Apparently, growing up digital doesn't just mean being used to technology - it means not being scared of it when things go wrong, either.

Do crashing computers and busted Blackberries completely freak you out? Does a cryptic error message on your screen leave you feeling defeated or discouraged? According to a new study from the Pew Research Center's Internet & American Life Project, your age might have something to do with your attitudes and emotions surrounding technology.

The study, based on a survey of over 2000 U.S. adults, took an in-depth look at how people felt and reacted to problems with technology whether that meant a down internet connection or a broken gadget.

Researcher John B. Horrigan points out: electricity was once new too. But now we flip on light switches without a second thought. And when the telephone was taking off in the early 1900's, people were given specific instructions on how to make a phone call - something we now do every day. Over the passage of time, each new generation of users becomes more savvy and more adept at using the new technology until it no longer exists as some odd new-fangled invention, but simply part of the world as we know it.

The same holds true for our computers, our internet connections, our gadgets and our cell phones. When these things fail, it's the younger users that are generally much more optimistic about the situation. Although young adults age 18-29 years old are no more likely to be able fix devices on their own, they were significantly more likely to be confident that they were on the right path to fixing it, and they were significantly less likely than older adults to feel discouraged or confused about fixing devices, says the study.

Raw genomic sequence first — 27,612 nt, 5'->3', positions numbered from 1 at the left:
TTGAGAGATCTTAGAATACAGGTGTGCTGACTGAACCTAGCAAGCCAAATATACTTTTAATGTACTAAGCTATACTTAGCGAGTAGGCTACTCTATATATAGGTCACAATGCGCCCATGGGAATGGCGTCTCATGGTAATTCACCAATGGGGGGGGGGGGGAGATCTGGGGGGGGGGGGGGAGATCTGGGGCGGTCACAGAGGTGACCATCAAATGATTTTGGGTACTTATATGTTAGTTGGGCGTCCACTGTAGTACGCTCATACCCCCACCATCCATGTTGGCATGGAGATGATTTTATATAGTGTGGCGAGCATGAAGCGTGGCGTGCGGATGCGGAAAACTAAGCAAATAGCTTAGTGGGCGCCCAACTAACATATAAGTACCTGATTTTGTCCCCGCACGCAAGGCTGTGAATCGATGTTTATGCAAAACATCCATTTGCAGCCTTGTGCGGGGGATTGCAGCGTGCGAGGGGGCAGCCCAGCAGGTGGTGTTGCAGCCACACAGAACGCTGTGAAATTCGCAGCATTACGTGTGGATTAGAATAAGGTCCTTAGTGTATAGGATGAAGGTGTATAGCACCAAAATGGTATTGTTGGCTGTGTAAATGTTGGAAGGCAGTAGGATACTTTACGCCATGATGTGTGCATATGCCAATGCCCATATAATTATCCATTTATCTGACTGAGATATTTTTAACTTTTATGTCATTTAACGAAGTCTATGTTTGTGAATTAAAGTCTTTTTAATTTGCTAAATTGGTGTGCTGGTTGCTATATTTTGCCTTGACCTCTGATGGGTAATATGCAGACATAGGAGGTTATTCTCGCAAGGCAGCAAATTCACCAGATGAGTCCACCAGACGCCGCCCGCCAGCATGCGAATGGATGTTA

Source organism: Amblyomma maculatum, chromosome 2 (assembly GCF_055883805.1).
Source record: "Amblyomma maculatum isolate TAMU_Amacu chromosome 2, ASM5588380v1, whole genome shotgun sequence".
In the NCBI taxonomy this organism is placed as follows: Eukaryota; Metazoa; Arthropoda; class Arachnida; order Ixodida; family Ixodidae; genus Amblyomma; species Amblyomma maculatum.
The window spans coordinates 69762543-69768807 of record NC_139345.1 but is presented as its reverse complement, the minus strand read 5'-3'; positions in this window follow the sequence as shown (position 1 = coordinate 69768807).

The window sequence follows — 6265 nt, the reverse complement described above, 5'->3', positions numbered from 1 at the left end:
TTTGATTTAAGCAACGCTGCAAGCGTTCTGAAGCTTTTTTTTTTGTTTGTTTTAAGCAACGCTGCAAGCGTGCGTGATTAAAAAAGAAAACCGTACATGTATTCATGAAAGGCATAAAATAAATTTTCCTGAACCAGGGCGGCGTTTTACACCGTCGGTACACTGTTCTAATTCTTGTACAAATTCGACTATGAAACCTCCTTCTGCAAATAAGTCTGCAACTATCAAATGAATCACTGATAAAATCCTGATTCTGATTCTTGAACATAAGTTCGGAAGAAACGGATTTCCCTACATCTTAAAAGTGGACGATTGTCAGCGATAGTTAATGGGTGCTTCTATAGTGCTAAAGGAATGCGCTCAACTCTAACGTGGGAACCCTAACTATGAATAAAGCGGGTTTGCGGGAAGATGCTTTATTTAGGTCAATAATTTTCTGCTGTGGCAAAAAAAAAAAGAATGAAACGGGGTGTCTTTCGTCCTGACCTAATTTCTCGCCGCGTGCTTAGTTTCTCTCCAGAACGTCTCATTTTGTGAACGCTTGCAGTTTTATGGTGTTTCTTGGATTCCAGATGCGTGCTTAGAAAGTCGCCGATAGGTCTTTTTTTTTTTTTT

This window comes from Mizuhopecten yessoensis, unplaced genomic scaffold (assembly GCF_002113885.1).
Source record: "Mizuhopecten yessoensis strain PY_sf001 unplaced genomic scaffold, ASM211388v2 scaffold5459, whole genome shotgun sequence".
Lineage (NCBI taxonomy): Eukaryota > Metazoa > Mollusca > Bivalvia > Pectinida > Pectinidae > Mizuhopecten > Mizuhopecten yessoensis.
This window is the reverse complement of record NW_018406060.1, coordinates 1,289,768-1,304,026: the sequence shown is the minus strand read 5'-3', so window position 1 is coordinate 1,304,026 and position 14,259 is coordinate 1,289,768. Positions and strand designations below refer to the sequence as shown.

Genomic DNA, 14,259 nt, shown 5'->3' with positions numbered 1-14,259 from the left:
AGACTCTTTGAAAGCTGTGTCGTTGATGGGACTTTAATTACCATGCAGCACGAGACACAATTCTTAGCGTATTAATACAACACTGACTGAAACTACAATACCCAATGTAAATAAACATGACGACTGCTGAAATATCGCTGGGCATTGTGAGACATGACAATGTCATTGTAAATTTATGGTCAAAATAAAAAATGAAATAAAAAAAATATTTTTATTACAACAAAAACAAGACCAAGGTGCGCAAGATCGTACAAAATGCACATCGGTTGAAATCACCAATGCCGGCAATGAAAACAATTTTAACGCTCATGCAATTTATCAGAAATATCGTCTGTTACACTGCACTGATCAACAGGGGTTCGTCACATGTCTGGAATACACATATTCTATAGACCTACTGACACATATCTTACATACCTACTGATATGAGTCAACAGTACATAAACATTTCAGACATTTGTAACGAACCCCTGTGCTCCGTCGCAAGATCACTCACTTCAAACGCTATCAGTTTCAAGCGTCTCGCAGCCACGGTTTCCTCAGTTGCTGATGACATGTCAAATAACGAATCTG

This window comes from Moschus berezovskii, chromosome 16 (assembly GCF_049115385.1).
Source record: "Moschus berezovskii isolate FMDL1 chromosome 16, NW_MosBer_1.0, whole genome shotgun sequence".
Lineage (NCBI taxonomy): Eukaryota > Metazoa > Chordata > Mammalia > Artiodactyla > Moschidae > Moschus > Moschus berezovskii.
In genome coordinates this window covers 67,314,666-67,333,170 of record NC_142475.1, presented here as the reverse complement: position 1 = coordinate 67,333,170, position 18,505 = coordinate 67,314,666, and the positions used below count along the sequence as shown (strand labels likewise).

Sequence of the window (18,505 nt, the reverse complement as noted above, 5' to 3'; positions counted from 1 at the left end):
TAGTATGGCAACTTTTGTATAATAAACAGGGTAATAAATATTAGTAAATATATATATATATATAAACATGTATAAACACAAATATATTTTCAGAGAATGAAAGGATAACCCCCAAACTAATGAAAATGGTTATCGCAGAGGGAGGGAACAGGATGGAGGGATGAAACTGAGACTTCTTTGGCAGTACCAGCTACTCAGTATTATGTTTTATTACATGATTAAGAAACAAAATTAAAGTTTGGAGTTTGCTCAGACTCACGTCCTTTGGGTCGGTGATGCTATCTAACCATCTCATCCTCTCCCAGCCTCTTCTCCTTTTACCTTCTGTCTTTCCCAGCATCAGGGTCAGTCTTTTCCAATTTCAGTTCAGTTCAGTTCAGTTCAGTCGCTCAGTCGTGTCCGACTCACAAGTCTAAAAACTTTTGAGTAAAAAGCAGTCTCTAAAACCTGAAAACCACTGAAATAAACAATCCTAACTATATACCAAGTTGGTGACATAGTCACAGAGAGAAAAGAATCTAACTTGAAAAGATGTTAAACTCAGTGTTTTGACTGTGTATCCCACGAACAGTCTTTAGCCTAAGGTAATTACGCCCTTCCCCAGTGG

In fact, 85% of 18-29 year olds reported being confident about solving their device problem, while only about a third of them said they were discouraged or confused. Meanwhile, over half (52%) of adults age 30 and older reported being discouraged, 44% said they were confused, and about two out of three (67%) said they were confident. Adults age 30-49 were somewhat less likely than older adults to be confused, as just 39% said they were.

There was some variation among gender lines, too, with men being more likely than women to be confident about problem solving (76% vs. 68%), but they were just as confused, discouraged or impatient during the course of trying to solve the problem.

What this means is that, given time, our idea of a "mainstream user" will have to change. No longer will they be the slightly fearful, easily frustrated, computer novices. Instead, they will be much more at ease with technology. They may never be as tech-obsessed as we are, but they will have no problem adopting a new technology if it delivers value.